The other student I spoke with is Riley Shaughnessy, who is 13 years old. In addition to running cross-country for her middle school, Shaughnessy is a member of the National Junior Honor Society. I am a friend of her older sister, so I had the privilege of interviewing her over the phone after she got out of school on Monday.
Shaughnessy has also noted the problem of gender representation in school, and has taken initiative to change it: “I try to learn about (men and women) equally, but other people don’t. Other kids sometimes make guys higher. I think there are a lot more guys in history, but I don’t think that’s very fair.”
In just 10 short years, Shaughnessy and her peers will be entering the workforce. Shaughnessy envisions that by the time she enters the workforce, the world will be much more gender equitable. “I don’t think there will be as many stay-at-home moms,” she says. “And there will be more stay-at-home dads.”
This is a complex, and likely accurate, assertion. Stay-at-home motherhood, in and of itself, is in no way shameful, however, mothers are often driven to stay at home not because of their personal choice, but because of cultural norms and office policies that deem men more worthy of the workplace. Similarly, fathers often feel as though staying at home instead of pursuing a career is a sign of weakness. A truly gender equitable world would allow mothers and fathers to determine whether they want to stay at home based on personal circumstance, not based simply on gender.
Shaughnessy says she is a feminist, but not the kind of feminist that is “mean to guys.” She explains that feminism is “wanting to be equal.” At 13 years old, she already has a deeper understanding of feminism (defined by Merriam-Webster as “the theory of political, economic and social equality of the sexes”) than many adults.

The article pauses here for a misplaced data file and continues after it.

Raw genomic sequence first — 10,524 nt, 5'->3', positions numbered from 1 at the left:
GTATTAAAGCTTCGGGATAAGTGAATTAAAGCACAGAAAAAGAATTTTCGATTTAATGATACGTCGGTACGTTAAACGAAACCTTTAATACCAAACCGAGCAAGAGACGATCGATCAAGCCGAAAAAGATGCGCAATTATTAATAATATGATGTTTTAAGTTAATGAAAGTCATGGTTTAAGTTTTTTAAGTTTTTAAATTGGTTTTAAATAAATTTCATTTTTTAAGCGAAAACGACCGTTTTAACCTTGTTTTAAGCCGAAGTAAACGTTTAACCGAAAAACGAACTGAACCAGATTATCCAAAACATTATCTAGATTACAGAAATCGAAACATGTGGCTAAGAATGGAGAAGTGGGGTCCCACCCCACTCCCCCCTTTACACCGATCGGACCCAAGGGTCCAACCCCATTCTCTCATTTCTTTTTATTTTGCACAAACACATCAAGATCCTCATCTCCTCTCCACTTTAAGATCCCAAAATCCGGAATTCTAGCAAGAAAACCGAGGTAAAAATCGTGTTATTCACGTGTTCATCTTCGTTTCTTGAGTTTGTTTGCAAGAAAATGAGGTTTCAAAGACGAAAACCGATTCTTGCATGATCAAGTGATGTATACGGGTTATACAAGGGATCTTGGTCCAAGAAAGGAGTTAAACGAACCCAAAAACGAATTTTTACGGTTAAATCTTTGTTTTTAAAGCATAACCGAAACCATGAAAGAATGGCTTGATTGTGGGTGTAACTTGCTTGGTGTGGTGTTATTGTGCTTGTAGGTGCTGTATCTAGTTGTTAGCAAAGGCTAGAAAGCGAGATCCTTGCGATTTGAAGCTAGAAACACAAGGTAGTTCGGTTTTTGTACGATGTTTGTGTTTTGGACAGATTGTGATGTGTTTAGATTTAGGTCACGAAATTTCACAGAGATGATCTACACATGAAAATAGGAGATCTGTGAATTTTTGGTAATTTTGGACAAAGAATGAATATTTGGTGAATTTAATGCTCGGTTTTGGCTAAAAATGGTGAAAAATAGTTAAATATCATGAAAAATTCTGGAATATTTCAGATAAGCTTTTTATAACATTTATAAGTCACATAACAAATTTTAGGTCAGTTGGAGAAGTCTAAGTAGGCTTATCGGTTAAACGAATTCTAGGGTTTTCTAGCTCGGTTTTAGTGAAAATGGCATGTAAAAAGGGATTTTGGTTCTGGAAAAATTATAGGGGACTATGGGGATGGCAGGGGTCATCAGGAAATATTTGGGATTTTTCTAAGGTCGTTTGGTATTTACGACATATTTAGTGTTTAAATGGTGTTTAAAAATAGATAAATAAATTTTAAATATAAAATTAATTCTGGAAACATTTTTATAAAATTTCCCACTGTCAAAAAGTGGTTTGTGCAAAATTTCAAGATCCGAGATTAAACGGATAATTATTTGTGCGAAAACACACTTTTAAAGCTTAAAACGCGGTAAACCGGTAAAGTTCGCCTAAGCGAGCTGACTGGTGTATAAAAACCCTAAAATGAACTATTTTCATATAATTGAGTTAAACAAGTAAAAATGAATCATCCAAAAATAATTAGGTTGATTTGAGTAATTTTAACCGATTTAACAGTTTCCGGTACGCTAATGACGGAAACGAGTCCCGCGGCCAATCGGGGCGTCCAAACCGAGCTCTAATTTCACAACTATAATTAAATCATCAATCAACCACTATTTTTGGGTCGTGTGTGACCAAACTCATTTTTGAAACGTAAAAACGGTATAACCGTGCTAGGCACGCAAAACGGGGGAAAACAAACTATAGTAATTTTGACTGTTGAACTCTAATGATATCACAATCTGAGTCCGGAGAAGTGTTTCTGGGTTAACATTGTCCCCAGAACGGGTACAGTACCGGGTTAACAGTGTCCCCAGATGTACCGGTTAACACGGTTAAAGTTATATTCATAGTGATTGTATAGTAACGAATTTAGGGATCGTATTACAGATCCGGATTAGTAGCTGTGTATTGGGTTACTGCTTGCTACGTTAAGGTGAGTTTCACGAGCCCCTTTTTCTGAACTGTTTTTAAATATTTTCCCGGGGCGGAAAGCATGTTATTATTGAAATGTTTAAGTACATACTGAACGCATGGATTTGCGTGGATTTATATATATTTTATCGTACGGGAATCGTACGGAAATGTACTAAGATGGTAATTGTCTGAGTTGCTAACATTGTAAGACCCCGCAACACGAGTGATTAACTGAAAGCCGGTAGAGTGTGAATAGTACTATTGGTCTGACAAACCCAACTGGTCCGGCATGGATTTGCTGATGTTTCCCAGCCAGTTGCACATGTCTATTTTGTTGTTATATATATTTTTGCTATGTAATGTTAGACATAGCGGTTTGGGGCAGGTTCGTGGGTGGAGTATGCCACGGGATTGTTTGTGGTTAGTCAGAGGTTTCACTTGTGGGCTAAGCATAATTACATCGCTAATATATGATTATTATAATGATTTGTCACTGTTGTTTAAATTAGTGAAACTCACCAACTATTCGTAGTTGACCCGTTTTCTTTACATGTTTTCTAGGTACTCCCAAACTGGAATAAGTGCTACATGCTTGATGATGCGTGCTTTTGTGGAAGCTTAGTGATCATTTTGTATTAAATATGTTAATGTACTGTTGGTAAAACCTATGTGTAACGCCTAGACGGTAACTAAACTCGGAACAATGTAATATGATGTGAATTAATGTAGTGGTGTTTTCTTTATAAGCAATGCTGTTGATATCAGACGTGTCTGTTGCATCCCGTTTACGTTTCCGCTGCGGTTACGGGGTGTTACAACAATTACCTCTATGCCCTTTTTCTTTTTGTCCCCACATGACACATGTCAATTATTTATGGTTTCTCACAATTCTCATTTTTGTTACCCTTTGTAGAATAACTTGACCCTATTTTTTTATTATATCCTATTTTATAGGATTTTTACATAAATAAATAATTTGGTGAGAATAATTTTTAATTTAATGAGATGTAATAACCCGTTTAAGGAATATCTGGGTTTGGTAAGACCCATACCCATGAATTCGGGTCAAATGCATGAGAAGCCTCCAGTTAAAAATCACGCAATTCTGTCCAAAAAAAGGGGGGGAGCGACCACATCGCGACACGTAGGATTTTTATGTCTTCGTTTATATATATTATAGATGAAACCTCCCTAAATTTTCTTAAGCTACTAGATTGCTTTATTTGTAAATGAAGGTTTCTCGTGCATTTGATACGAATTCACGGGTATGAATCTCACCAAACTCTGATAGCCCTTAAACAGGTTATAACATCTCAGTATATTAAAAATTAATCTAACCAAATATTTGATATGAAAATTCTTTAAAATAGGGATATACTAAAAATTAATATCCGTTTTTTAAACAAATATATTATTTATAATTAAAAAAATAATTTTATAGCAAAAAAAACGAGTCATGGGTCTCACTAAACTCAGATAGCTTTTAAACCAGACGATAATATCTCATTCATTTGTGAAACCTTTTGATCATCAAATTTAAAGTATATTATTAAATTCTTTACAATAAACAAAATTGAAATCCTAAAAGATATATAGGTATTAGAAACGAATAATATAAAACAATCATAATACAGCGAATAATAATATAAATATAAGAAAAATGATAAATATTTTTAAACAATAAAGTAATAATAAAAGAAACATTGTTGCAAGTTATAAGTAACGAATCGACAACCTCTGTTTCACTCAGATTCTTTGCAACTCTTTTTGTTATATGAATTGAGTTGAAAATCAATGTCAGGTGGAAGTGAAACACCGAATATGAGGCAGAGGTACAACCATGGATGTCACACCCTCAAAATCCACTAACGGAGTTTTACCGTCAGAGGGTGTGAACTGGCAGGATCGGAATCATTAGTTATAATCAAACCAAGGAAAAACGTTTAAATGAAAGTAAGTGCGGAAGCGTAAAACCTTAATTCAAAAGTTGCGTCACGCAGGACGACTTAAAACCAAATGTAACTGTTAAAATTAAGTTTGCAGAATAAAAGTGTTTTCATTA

Perhaps we can thank Shaughnessy’s two role models for this awareness. She says that she admires Beyoncé and Rosie the Riveter: “I think they’re really cool!” Though these two public figures appear to have very little in common, Beyoncé may be to today’s youth as Rosie the Riveter was to the girls of the World War II era. During her 2014 Video Music Awards performance, Beyoncé projected the word “FEMINIST” behind her on the screen, along with the quotes from Chimamanda Ngozi Adichie’s TEDx Talk, “We Should All Be Feminists.” While former generations grew up hearing “feminism” as a dirty, man-hating word, Shaughnessy is growing up in a world where it’s the ideology of glamorous celebrities.
I have a lot to learn from Harshe and Shaughnessy when it comes to feminism. This International Women’s Day, let’s make sure that we all take a moment to listen to the young women in our lives — the ones we may overlook every day. I truly would not be surprised if, someday, Harshe and Shaughnessy are the kids that we read about in textbooks.
Hannah Harshe can be reached at firstname.lastname@example.org